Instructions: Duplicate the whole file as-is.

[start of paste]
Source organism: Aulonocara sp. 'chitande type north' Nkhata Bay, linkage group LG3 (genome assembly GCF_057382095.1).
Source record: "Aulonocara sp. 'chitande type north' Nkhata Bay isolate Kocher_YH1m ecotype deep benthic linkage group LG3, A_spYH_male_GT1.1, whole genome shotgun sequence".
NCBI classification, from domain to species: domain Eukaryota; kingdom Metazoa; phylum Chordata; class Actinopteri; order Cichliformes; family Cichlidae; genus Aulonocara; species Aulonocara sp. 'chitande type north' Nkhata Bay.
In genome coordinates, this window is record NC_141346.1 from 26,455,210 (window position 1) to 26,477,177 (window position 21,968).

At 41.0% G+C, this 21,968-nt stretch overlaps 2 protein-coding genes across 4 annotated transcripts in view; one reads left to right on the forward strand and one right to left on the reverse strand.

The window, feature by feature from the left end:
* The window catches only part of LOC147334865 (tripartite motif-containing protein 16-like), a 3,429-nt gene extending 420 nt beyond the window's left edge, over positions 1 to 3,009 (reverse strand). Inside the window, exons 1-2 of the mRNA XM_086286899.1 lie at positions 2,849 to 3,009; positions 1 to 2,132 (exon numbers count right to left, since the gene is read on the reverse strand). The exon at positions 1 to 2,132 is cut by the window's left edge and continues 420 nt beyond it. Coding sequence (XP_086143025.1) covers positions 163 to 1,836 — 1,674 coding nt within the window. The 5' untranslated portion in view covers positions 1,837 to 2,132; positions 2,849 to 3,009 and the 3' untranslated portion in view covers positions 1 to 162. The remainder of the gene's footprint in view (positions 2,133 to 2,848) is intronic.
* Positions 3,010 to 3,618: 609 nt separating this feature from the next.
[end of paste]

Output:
Source organism: Aulonocara sp. 'chitande type north' Nkhata Bay, linkage group LG3 (genome assembly GCF_057382095.1).
Source record: "Aulonocara sp. 'chitande type north' Nkhata Bay isolate Kocher_YH1m ecotype deep benthic linkage group LG3, A_spYH_male_GT1.1, whole genome shotgun sequence".
NCBI classification, from domain to species: domain Eukaryota; kingdom Metazoa; phylum Chordata; class Actinopteri; order Cichliformes; family Cichlidae; genus Aulonocara; species Aulonocara sp. 'chitande type north' Nkhata Bay.
In genome coordinates, this window is record NC_141346.1 from 26,455,210 (window position 1) to 26,477,177 (window position 21,968).

At 41.0% G+C, this 21,968-nt stretch overlaps 2 protein-coding genes across 4 annotated transcripts in view; one reads left to right on the forward strand and one right to left on the reverse strand.

The window, feature by feature from the left end:
* The window catches only part of LOC147334865 (tripartite motif-containing protein 16-like), a 3,429-nt gene extending 420 nt beyond the window's left edge, over positions 1 to 3,009 (reverse strand). Inside the window, exons 1-2 of the mRNA XM_086286899.1 lie at positions 2,849 to 3,009; positions 1 to 2,132 (exon numbers count right to left, since the gene is read on the reverse strand). The exon at positions 1 to 2,132 is cut by the window's left edge and continues 420 nt beyond it. Coding sequence (XP_086143025.1) covers positions 163 to 1,836 — 1,674 coding nt within the window. The 5' untranslated portion in view covers positions 1,837 to 2,132; positions 2,849 to 3,009 and the 3' untranslated portion in view covers positions 1 to 162. The remainder of the gene's footprint in view (positions 2,133 to 2,848) is intronic.
* Positions 3,010 to 3,618: 609 nt separating this feature from the next.